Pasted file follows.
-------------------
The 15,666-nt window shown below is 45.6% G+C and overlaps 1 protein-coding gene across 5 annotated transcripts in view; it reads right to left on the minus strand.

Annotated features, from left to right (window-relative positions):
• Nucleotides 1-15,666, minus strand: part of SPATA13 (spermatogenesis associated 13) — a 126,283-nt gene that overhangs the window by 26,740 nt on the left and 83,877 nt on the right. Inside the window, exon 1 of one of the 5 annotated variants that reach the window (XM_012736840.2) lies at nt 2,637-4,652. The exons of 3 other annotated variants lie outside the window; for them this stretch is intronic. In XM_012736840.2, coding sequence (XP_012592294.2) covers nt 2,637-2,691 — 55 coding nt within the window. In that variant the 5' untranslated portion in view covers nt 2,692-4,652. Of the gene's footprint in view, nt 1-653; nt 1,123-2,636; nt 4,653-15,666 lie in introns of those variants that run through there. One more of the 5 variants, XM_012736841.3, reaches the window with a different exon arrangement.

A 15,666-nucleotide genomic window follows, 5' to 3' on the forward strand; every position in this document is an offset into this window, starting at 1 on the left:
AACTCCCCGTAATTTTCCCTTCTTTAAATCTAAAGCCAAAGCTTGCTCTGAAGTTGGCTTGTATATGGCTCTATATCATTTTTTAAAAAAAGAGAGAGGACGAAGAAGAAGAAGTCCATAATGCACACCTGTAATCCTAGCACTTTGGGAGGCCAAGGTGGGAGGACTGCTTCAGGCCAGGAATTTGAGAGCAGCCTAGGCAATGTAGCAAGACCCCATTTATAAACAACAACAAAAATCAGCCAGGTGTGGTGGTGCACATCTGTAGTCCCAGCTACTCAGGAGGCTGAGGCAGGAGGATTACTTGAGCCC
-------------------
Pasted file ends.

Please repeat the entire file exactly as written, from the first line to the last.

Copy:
The 15,666-nt window shown below is 45.6% G+C and overlaps 1 protein-coding gene across 5 annotated transcripts in view; it reads right to left on the minus strand.

Annotated features, from left to right (window-relative positions):
• Nucleotides 1-15,666, minus strand: part of SPATA13 (spermatogenesis associated 13) — a 126,283-nt gene that overhangs the window by 26,740 nt on the left and 83,877 nt on the right. Inside the window, exon 1 of one of the 5 annotated variants that reach the window (XM_012736840.2) lies at nt 2,637-4,652. The exons of 3 other annotated variants lie outside the window; for them this stretch is intronic. In XM_012736840.2, coding sequence (XP_012592294.2) covers nt 2,637-2,691 — 55 coding nt within the window. In that variant the 5' untranslated portion in view covers nt 2,692-4,652. Of the gene's footprint in view, nt 1-653; nt 1,123-2,636; nt 4,653-15,666 lie in introns of those variants that run through there. One more of the 5 variants, XM_012736841.3, reaches the window with a different exon arrangement.

A 15,666-nucleotide genomic window follows, 5' to 3' on the forward strand; every position in this document is an offset into this window, starting at 1 on the left:
AACTCCCCGTAATTTTCCCTTCTTTAAATCTAAAGCCAAAGCTTGCTCTGAAGTTGGCTTGTATATGGCTCTATATCATTTTTTAAAAAAAGAGAGAGGACGAAGAAGAAGAAGTCCATAATGCACACCTGTAATCCTAGCACTTTGGGAGGCCAAGGTGGGAGGACTGCTTCAGGCCAGGAATTTGAGAGCAGCCTAGGCAATGTAGCAAGACCCCATTTATAAACAACAACAAAAATCAGCCAGGTGTGGTGGTGCACATCTGTAGTCCCAGCTACTCAGGAGGCTGAGGCAGGAGGATTACTTGAGCCC